Protocols and Vocabularies with Trond Maag

LxDII has been working steadily on strands of the project relating to listening vocabularies and protocols. During the first phase of the project, which ran as a network between 2015 and 2016, and led up to Listening Across Disciplines II, the team identified a distinct need for shared vocabularies of listening. During the initial networking phase, it became apparent that every discipline developed its own language for the act, process and descriptions of listening within the aims and remit of their field. While this particularity of listening is very interesting, this also means that there is little crossover, and there is great potential for misunderstanding when describing listening processes.

The embedded working method of this project, working alongside experts from different disciplines and observing and adapting to their listening methods, gave us great insight into the variety of listening approaches and their differing objectives. It made us value the different ways listening functions and made us appreciate the need to mitigate between these approaches if we are serious about finding cross-disciplinary modes of research.

Working over the last three years across disciplines gave us time and access to interview, work and learn with and from researchers, students and practitioners in Lung Health, Audiology, Speech Synthesis, Urban Planning, Museums curation and pedagogy, as well as in Social Exclusion. Through this embedded process, through interviews and co-working, we encouraged each project partner to produce a listening protocol relating to their specific practice or processes within their specific discipline. We hoped such protocols would show us where we listen in similar ways, and identify possibilities for cross-disciplinary working.

Initially the need for a shared vocabulary and the protocols of listening seemed to be two separate elements. However, as the project developed, it became clear that these two elements of research — protocols and vocabularies of listening — were inextricably linked: the listening protocols supplied to us gave context to the vocabularies of listening that were sometimes unique to a discipline or way of working. They lend a context to each method and thus a basis on which analysis and discussion can occur; shared listening strategies can be identified, and absences and non-understanding detected.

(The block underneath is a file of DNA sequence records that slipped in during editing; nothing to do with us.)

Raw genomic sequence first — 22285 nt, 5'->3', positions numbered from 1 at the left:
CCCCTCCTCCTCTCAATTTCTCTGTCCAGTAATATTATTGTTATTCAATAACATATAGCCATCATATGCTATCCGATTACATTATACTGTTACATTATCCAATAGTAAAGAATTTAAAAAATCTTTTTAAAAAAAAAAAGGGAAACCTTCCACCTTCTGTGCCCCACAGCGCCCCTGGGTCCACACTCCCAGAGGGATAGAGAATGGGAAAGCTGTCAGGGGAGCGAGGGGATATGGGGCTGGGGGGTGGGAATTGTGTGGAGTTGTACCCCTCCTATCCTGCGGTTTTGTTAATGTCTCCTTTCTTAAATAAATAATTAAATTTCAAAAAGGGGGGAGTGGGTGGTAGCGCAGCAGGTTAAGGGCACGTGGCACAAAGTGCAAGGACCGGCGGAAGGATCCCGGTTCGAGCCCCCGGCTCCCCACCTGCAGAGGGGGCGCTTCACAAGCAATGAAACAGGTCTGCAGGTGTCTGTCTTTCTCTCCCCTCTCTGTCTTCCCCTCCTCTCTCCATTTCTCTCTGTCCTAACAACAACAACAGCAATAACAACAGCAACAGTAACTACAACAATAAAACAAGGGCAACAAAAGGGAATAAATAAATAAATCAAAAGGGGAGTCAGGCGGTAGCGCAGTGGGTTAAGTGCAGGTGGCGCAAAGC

Realising this, we began to overlay the protocols and vocabularies, seeing them as a way to accept, and articulate, the differences between the listening practices of different disciplines, while also offering a tool for learning ways of listening that might be unusual to a discipline but that might yield new insights and possibilities. Via this process, the project partners have been instrumental in aiding us to better understand how they listen, returning to their protocols and defining the words they use, so that we might be able to construct a web of listening words in practice that can be shared and become useful across disciplines.

In such extended reflections below, Urbanist Trond Maag unpacks his listening vocabulary via his protocol for listening. Keywords LxDII derived from Trond’s protocol included: ambulation, participation, plan, analysis and ethics. Trond articulated the following responses under his own title: “Modifying the urban sound realm by resident-led impulses”.